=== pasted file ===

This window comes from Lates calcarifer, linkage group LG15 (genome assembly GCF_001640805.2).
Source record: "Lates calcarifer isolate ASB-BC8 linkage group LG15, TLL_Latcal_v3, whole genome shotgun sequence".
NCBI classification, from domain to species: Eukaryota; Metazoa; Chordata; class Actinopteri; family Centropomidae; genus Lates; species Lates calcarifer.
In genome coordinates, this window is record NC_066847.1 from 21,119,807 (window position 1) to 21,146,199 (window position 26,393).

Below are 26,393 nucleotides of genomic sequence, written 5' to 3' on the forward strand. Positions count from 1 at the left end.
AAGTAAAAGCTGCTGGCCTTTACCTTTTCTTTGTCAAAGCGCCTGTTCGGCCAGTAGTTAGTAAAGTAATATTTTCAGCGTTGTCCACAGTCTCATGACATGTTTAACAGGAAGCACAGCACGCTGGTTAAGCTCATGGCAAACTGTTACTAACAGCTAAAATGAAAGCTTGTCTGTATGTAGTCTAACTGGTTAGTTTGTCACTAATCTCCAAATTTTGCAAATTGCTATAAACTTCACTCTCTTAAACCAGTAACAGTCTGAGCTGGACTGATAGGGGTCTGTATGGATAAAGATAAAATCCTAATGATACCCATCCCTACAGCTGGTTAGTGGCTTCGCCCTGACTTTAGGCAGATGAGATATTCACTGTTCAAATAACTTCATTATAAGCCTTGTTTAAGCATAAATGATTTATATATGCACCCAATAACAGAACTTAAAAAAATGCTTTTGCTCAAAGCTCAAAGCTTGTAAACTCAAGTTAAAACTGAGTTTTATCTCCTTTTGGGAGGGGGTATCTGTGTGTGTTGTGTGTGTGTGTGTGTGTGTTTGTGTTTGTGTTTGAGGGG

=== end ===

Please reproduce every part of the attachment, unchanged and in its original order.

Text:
This window comes from Lates calcarifer, linkage group LG15 (genome assembly GCF_001640805.2).
Source record: "Lates calcarifer isolate ASB-BC8 linkage group LG15, TLL_Latcal_v3, whole genome shotgun sequence".
NCBI classification, from domain to species: Eukaryota; Metazoa; Chordata; class Actinopteri; family Centropomidae; genus Lates; species Lates calcarifer.
In genome coordinates, this window is record NC_066847.1 from 21,119,807 (window position 1) to 21,146,199 (window position 26,393).

Below are 26,393 nucleotides of genomic sequence, written 5' to 3' on the forward strand. Positions count from 1 at the left end.
AAGTAAAAGCTGCTGGCCTTTACCTTTTCTTTGTCAAAGCGCCTGTTCGGCCAGTAGTTAGTAAAGTAATATTTTCAGCGTTGTCCACAGTCTCATGACATGTTTAACAGGAAGCACAGCACGCTGGTTAAGCTCATGGCAAACTGTTACTAACAGCTAAAATGAAAGCTTGTCTGTATGTAGTCTAACTGGTTAGTTTGTCACTAATCTCCAAATTTTGCAAATTGCTATAAACTTCACTCTCTTAAACCAGTAACAGTCTGAGCTGGACTGATAGGGGTCTGTATGGATAAAGATAAAATCCTAATGATACCCATCCCTACAGCTGGTTAGTGGCTTCGCCCTGACTTTAGGCAGATGAGATATTCACTGTTCAAATAACTTCATTATAAGCCTTGTTTAAGCATAAATGATTTATATATGCACCCAATAACAGAACTTAAAAAAATGCTTTTGCTCAAAGCTCAAAGCTTGTAAACTCAAGTTAAAACTGAGTTTTATCTCCTTTTGGGAGGGGGTATCTGTGTGTGTTGTGTGTGTGTGTGTGTGTGTTTGTGTTTGTGTTTGAGGGG